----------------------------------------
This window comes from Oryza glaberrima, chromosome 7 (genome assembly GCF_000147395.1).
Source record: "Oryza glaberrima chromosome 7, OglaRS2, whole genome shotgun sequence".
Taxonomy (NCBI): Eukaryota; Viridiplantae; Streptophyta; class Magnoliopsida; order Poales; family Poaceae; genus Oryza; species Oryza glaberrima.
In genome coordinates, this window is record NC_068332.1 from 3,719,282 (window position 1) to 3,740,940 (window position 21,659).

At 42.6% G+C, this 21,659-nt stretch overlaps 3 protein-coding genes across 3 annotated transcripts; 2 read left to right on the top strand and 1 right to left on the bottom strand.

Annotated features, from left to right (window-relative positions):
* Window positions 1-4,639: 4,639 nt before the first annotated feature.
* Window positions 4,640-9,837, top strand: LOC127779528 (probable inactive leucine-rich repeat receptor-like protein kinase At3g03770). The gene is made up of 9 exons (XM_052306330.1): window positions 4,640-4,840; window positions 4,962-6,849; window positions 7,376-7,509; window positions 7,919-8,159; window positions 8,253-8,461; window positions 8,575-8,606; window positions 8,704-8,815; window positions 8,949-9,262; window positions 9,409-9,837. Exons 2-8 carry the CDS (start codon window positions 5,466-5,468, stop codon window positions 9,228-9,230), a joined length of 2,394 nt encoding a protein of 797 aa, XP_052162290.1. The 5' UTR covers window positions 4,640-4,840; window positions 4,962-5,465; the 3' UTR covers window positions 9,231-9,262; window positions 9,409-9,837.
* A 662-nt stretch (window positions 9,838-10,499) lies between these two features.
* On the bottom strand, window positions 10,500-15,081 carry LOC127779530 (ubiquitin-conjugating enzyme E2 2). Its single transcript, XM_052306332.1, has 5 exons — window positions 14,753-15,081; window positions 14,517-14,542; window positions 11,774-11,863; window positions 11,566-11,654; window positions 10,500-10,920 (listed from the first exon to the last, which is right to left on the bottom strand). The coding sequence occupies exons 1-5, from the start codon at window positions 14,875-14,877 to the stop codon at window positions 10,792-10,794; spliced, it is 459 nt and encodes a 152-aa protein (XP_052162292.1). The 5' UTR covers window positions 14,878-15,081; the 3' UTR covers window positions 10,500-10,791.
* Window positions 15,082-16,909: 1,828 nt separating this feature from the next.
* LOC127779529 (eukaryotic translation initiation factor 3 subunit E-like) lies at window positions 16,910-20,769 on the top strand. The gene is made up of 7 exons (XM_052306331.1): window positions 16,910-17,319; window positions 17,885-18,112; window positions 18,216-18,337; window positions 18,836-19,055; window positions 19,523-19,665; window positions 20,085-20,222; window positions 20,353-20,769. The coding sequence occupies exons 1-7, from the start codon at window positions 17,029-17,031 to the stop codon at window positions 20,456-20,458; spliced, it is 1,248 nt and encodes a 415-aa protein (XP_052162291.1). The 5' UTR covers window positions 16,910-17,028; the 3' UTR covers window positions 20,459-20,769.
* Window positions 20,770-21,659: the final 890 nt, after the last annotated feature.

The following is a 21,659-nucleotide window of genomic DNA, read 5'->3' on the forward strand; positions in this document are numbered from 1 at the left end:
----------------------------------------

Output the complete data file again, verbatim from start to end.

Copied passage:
This window comes from Oryza glaberrima, chromosome 7 (genome assembly GCF_000147395.1).
Source record: "Oryza glaberrima chromosome 7, OglaRS2, whole genome shotgun sequence".
Taxonomy (NCBI): Eukaryota; Viridiplantae; Streptophyta; class Magnoliopsida; order Poales; family Poaceae; genus Oryza; species Oryza glaberrima.
In genome coordinates, this window is record NC_068332.1 from 3,719,282 (window position 1) to 3,740,940 (window position 21,659).

At 42.6% G+C, this 21,659-nt stretch overlaps 3 protein-coding genes across 3 annotated transcripts; 2 read left to right on the top strand and 1 right to left on the bottom strand.

Annotated features, from left to right (window-relative positions):
* Window positions 1-4,639: 4,639 nt before the first annotated feature.
* Window positions 4,640-9,837, top strand: LOC127779528 (probable inactive leucine-rich repeat receptor-like protein kinase At3g03770). The gene is made up of 9 exons (XM_052306330.1): window positions 4,640-4,840; window positions 4,962-6,849; window positions 7,376-7,509; window positions 7,919-8,159; window positions 8,253-8,461; window positions 8,575-8,606; window positions 8,704-8,815; window positions 8,949-9,262; window positions 9,409-9,837. Exons 2-8 carry the CDS (start codon window positions 5,466-5,468, stop codon window positions 9,228-9,230), a joined length of 2,394 nt encoding a protein of 797 aa, XP_052162290.1. The 5' UTR covers window positions 4,640-4,840; window positions 4,962-5,465; the 3' UTR covers window positions 9,231-9,262; window positions 9,409-9,837.
* A 662-nt stretch (window positions 9,838-10,499) lies between these two features.
* On the bottom strand, window positions 10,500-15,081 carry LOC127779530 (ubiquitin-conjugating enzyme E2 2). Its single transcript, XM_052306332.1, has 5 exons — window positions 14,753-15,081; window positions 14,517-14,542; window positions 11,774-11,863; window positions 11,566-11,654; window positions 10,500-10,920 (listed from the first exon to the last, which is right to left on the bottom strand). The coding sequence occupies exons 1-5, from the start codon at window positions 14,875-14,877 to the stop codon at window positions 10,792-10,794; spliced, it is 459 nt and encodes a 152-aa protein (XP_052162292.1). The 5' UTR covers window positions 14,878-15,081; the 3' UTR covers window positions 10,500-10,791.
* Window positions 15,082-16,909: 1,828 nt separating this feature from the next.
* LOC127779529 (eukaryotic translation initiation factor 3 subunit E-like) lies at window positions 16,910-20,769 on the top strand. The gene is made up of 7 exons (XM_052306331.1): window positions 16,910-17,319; window positions 17,885-18,112; window positions 18,216-18,337; window positions 18,836-19,055; window positions 19,523-19,665; window positions 20,085-20,222; window positions 20,353-20,769. The coding sequence occupies exons 1-7, from the start codon at window positions 17,029-17,031 to the stop codon at window positions 20,456-20,458; spliced, it is 1,248 nt and encodes a 415-aa protein (XP_052162291.1). The 5' UTR covers window positions 16,910-17,028; the 3' UTR covers window positions 20,459-20,769.
* Window positions 20,770-21,659: the final 890 nt, after the last annotated feature.

The following is a 21,659-nucleotide window of genomic DNA, read 5'->3' on the forward strand; positions in this document are numbered from 1 at the left end: